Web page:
July 8, 2015

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Healthy Utah Plan Gives Six Times More Value per Dollar than Utah Cares, Report States

Press Release

July 8, 2015

Salt Lake City—According to a newly released economic analysis conducted by Notalys, Expanding Utah’s Health Insurance Options, and commissioned by AARP Utah, Voices for Utah’s Children, and the Utah Health Policy Project, “The Healthy Utah plan not only brings in three times the benefits to the state, it does so at significantly lower costs.”  Since the Affordable Care Act (ACA) went into effect, citizens from every state have been taxed to fund the implementation of the ACA regardless if the state has chosen to expand Medicaid.
The new report examines the economic benefits and risks of two alternative proposals to Medicaid expansion. At the end of the 2015 legislative session the Senate and House, along with the Governor, passed HCR12 which created a committee made up of Governor Herbert, Lt. Governor Cox, President Niederhauser, Speaker Hughes, House Majority Leader Dunnigan, and Senator Shiozawa. This committee was charged with figuring out a coverage gap solution by the self-imposed deadline of July 31st, 2015. The Senate passed SB 164S01, or Governor Herbert’s Healthy Utah plan, and the House of Representatives passed HB 446S03, the Utah Cares plan. The intent of the committee is to analyze these two pieces of legislation to formulate a solution. These two plans are compared in the report for their economic benefits and risks.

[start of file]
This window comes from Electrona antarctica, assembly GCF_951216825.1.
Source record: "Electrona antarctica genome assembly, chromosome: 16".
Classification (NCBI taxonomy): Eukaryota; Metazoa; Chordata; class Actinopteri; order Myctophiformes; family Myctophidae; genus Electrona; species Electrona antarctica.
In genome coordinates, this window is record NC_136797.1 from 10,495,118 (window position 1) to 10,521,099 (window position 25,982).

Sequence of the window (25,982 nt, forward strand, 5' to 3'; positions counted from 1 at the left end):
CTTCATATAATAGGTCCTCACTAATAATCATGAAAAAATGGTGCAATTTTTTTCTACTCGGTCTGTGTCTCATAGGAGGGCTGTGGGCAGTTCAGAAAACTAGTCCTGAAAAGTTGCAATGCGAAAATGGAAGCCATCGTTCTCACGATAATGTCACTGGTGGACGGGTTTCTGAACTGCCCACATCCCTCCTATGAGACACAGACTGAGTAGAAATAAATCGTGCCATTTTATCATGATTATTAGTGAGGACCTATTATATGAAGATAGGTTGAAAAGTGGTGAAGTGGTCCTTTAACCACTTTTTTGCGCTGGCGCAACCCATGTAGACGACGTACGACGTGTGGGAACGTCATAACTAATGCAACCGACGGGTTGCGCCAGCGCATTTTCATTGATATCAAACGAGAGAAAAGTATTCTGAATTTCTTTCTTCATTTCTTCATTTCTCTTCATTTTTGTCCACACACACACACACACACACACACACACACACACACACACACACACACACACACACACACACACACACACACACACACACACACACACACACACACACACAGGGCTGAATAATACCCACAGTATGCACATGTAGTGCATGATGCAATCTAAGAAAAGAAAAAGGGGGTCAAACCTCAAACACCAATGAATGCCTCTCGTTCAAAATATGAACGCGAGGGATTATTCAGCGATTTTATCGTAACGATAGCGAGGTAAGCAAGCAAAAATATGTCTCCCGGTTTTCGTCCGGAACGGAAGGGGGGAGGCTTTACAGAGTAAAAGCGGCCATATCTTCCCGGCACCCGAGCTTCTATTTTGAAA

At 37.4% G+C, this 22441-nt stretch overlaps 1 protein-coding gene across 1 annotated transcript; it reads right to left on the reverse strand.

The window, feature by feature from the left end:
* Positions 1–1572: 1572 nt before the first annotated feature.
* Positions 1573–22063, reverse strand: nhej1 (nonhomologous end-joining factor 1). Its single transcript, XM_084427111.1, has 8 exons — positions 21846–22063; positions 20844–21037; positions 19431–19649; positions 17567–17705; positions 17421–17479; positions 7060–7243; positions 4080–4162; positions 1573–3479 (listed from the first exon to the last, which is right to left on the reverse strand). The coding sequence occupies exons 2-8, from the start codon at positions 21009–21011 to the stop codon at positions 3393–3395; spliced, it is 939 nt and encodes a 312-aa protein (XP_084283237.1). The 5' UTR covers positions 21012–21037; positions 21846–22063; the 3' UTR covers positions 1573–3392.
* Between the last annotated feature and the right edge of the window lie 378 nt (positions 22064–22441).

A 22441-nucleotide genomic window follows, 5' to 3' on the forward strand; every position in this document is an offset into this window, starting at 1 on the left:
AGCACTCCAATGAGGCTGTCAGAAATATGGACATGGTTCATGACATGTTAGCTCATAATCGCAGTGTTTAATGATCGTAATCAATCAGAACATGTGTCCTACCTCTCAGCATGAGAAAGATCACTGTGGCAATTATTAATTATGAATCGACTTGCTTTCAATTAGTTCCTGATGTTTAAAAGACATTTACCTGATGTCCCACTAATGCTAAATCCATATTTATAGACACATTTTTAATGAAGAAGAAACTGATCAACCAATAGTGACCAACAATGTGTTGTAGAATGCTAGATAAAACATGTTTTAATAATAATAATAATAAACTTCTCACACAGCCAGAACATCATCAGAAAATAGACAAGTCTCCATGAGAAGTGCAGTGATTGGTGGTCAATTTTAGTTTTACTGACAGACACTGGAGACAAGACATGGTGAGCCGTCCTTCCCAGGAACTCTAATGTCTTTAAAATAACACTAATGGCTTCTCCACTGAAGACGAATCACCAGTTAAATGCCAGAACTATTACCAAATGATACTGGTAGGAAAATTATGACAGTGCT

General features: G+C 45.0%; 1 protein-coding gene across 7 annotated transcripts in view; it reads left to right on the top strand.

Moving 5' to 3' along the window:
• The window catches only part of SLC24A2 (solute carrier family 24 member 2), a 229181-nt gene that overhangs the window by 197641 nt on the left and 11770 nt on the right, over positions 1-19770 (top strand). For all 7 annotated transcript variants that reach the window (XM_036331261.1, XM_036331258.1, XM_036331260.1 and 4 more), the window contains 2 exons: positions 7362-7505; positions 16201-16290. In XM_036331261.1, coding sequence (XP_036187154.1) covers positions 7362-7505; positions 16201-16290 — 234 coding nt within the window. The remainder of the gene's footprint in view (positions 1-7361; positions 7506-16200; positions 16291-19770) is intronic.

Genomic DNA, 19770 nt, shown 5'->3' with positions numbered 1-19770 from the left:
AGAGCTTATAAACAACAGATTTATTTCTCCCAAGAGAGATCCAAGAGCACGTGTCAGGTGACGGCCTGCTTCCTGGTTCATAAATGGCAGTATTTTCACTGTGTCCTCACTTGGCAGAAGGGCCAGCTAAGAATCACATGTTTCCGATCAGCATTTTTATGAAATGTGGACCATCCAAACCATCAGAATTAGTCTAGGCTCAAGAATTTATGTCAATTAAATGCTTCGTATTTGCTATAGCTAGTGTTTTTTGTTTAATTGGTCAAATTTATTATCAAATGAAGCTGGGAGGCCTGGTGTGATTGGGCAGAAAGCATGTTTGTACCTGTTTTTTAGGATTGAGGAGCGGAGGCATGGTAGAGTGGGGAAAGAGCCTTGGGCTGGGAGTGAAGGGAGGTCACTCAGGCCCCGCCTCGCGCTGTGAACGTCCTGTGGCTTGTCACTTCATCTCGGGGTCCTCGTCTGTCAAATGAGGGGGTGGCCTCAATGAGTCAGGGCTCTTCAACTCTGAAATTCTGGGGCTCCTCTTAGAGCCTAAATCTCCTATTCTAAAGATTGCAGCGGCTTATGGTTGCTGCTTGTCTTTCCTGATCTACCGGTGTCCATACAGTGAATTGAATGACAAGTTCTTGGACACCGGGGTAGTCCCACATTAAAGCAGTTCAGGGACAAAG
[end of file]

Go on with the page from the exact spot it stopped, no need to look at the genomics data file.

The analysis concludes that, “Healthy Utah generates far greater benefits at a much lower cost. Our quantitative projections suggest that over the next two years, Healthy Utah has an economic rate of return six times that of Utah Cares.”
Because Utah has not expanded Medicaid under ACA, childless adults with incomes less than 100% of the federal poverty level (FPL) and  parents with incomes between 45‐100% of the FPL fall into a coverage gap, ineligible for both Medicaid and the subsidized healthcare coverage that is offered to wealthier citizens.  Under Healthy Utah, people in the coverage gap would receive government funds to buy insurance through their employers or the Avenue H exchange.
According to the report, “The primary benefit of both the Utah Cares plan and the Healthy Utah plan is that more individuals will be covered by health insurance, with Healthy Utah more amply covering catastrophic and specialty care.  Because Healthy Utah covers more people than Utah Cares, from a pure health perspective, this is reason enough to adopt Healthy Utah.
The report also points out the opportunity cost of continuing to do nothing: “Uninsured Utahns continue to face severe economic stress. Health care is fragmented. Broken families and social problems such as crime and substance abuse continue.”
The analysis was completed by Sven E. Wilson, PhD, chief economist for Notalys.  Wilson is also a professor of Public Policy at Brigham Young University and a research economist at the National Bureau of Economic Research.

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